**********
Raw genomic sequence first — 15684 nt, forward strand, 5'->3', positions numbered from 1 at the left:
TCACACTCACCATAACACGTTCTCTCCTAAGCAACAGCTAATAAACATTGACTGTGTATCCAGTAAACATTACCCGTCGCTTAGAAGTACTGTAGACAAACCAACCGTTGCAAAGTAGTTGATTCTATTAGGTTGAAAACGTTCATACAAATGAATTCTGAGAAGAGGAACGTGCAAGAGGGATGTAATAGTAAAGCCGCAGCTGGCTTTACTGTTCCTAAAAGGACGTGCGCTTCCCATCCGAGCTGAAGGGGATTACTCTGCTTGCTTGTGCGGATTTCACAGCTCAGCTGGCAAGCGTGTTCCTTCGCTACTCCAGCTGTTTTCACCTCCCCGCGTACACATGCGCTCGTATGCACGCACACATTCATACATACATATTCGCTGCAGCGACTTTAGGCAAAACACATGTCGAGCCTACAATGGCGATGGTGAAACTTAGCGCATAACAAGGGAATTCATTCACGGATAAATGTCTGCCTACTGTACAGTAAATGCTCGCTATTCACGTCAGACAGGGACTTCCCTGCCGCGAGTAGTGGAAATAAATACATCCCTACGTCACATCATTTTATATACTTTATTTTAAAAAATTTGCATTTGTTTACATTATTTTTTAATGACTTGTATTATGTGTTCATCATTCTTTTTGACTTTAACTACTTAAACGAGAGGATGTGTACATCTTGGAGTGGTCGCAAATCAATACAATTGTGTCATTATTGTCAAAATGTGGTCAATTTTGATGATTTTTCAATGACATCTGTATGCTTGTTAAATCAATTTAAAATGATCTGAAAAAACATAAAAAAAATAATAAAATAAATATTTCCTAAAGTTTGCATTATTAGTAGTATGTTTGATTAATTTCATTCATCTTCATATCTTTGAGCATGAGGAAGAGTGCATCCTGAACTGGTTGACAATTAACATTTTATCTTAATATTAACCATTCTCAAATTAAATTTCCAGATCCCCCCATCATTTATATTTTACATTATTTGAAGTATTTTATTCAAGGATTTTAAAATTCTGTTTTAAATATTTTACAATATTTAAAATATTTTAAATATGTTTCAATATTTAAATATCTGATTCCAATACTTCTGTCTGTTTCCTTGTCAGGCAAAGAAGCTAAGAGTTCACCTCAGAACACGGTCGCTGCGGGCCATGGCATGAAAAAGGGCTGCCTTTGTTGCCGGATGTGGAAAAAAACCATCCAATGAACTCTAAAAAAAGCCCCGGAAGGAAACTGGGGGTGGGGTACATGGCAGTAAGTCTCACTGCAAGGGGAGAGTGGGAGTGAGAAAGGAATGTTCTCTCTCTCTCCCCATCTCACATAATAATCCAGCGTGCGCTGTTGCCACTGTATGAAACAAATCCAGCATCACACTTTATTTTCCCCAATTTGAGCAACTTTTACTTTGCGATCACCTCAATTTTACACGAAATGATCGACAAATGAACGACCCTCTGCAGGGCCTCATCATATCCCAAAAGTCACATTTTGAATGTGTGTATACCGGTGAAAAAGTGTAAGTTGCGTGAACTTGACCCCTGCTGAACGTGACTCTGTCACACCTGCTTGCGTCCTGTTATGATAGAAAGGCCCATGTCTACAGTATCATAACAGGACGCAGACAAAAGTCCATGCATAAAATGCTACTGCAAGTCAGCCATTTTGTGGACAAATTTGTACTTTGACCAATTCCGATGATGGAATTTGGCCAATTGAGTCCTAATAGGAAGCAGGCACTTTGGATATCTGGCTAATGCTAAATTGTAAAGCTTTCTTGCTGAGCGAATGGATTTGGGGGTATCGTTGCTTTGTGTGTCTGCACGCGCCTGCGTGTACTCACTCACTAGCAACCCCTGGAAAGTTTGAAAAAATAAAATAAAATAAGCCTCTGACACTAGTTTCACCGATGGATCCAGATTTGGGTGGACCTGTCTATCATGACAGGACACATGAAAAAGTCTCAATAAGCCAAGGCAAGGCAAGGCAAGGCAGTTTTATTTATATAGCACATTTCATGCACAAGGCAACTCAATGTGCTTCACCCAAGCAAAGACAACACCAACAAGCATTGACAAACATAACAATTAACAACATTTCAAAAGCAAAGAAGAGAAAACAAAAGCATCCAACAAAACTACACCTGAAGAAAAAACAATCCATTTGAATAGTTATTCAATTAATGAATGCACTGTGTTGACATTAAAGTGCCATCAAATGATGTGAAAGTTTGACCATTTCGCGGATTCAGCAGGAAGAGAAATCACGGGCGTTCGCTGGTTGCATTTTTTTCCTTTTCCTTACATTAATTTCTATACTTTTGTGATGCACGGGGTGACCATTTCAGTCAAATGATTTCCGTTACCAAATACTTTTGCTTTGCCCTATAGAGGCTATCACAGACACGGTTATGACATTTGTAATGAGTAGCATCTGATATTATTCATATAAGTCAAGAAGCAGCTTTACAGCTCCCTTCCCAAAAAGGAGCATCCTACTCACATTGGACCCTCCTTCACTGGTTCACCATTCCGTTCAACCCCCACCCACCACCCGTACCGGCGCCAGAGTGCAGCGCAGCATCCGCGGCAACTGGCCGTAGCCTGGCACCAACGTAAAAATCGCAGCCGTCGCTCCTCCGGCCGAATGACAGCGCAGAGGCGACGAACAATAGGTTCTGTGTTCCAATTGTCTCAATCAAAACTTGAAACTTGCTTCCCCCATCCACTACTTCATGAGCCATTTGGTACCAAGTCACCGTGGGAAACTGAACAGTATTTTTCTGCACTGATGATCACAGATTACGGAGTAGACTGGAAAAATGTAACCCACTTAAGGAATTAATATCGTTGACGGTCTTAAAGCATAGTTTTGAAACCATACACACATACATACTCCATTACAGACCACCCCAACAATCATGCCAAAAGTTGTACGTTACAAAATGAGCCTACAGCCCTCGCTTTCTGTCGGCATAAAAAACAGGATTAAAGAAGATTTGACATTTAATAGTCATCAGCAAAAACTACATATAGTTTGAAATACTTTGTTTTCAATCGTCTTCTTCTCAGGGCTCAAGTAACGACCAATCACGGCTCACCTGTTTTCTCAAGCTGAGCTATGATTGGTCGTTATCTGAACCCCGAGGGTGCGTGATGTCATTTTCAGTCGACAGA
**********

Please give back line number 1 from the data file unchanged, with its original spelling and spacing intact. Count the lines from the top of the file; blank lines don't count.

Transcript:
Raw genomic sequence first — 15684 nt, forward strand, 5'->3', positions numbered from 1 at the left: